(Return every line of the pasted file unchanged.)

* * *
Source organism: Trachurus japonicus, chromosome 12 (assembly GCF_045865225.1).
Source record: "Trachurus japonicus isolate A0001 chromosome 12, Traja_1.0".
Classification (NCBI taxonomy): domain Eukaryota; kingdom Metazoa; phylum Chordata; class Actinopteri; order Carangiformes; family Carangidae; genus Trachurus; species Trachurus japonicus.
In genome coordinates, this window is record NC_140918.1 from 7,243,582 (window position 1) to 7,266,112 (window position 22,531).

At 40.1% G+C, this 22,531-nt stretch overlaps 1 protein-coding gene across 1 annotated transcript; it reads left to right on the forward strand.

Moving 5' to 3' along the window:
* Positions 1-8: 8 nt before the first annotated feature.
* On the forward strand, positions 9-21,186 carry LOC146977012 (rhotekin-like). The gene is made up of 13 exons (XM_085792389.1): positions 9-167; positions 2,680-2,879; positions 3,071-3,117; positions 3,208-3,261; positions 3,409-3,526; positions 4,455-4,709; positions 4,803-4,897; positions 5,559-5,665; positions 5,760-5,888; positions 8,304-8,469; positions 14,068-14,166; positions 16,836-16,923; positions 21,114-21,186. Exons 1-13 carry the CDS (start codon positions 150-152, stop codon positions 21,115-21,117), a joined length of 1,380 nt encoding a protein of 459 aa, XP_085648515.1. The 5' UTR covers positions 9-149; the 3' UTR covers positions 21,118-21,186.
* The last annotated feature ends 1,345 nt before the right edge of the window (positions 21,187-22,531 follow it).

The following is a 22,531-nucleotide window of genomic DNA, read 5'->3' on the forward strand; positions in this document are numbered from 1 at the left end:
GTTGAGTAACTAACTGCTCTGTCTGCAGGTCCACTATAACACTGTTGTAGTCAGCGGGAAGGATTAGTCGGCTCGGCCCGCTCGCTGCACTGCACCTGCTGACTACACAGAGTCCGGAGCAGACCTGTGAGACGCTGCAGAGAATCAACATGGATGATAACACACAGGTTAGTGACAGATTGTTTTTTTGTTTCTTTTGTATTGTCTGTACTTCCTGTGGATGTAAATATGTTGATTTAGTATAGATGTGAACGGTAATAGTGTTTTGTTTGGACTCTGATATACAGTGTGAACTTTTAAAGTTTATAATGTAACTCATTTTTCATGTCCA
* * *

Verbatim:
Source organism: Trachurus japonicus, chromosome 12 (assembly GCF_045865225.1).
Source record: "Trachurus japonicus isolate A0001 chromosome 12, Traja_1.0".
Classification (NCBI taxonomy): domain Eukaryota; kingdom Metazoa; phylum Chordata; class Actinopteri; order Carangiformes; family Carangidae; genus Trachurus; species Trachurus japonicus.
In genome coordinates, this window is record NC_140918.1 from 7,243,582 (window position 1) to 7,266,112 (window position 22,531).

At 40.1% G+C, this 22,531-nt stretch overlaps 1 protein-coding gene across 1 annotated transcript; it reads left to right on the forward strand.

Moving 5' to 3' along the window:
* Positions 1-8: 8 nt before the first annotated feature.
* On the forward strand, positions 9-21,186 carry LOC146977012 (rhotekin-like). The gene is made up of 13 exons (XM_085792389.1): positions 9-167; positions 2,680-2,879; positions 3,071-3,117; positions 3,208-3,261; positions 3,409-3,526; positions 4,455-4,709; positions 4,803-4,897; positions 5,559-5,665; positions 5,760-5,888; positions 8,304-8,469; positions 14,068-14,166; positions 16,836-16,923; positions 21,114-21,186. Exons 1-13 carry the CDS (start codon positions 150-152, stop codon positions 21,115-21,117), a joined length of 1,380 nt encoding a protein of 459 aa, XP_085648515.1. The 5' UTR covers positions 9-149; the 3' UTR covers positions 21,118-21,186.
* The last annotated feature ends 1,345 nt before the right edge of the window (positions 21,187-22,531 follow it).

The following is a 22,531-nucleotide window of genomic DNA, read 5'->3' on the forward strand; positions in this document are numbered from 1 at the left end:
GTTGAGTAACTAACTGCTCTGTCTGCAGGTCCACTATAACACTGTTGTAGTCAGCGGGAAGGATTAGTCGGCTCGGCCCGCTCGCTGCACTGCACCTGCTGACTACACAGAGTCCGGAGCAGACCTGTGAGACGCTGCAGAGAATCAACATGGATGATAACACACAGGTTAGTGACAGATTGTTTTTTTGTTTCTTTTGTATTGTCTGTACTTCCTGTGGATGTAAATATGTTGATTTAGTATAGATGTGAACGGTAATAGTGTTTTGTTTGGACTCTGATATACAGTGTGAACTTTTAAAGTTTATAATGTAACTCATTTTTCATGTCCA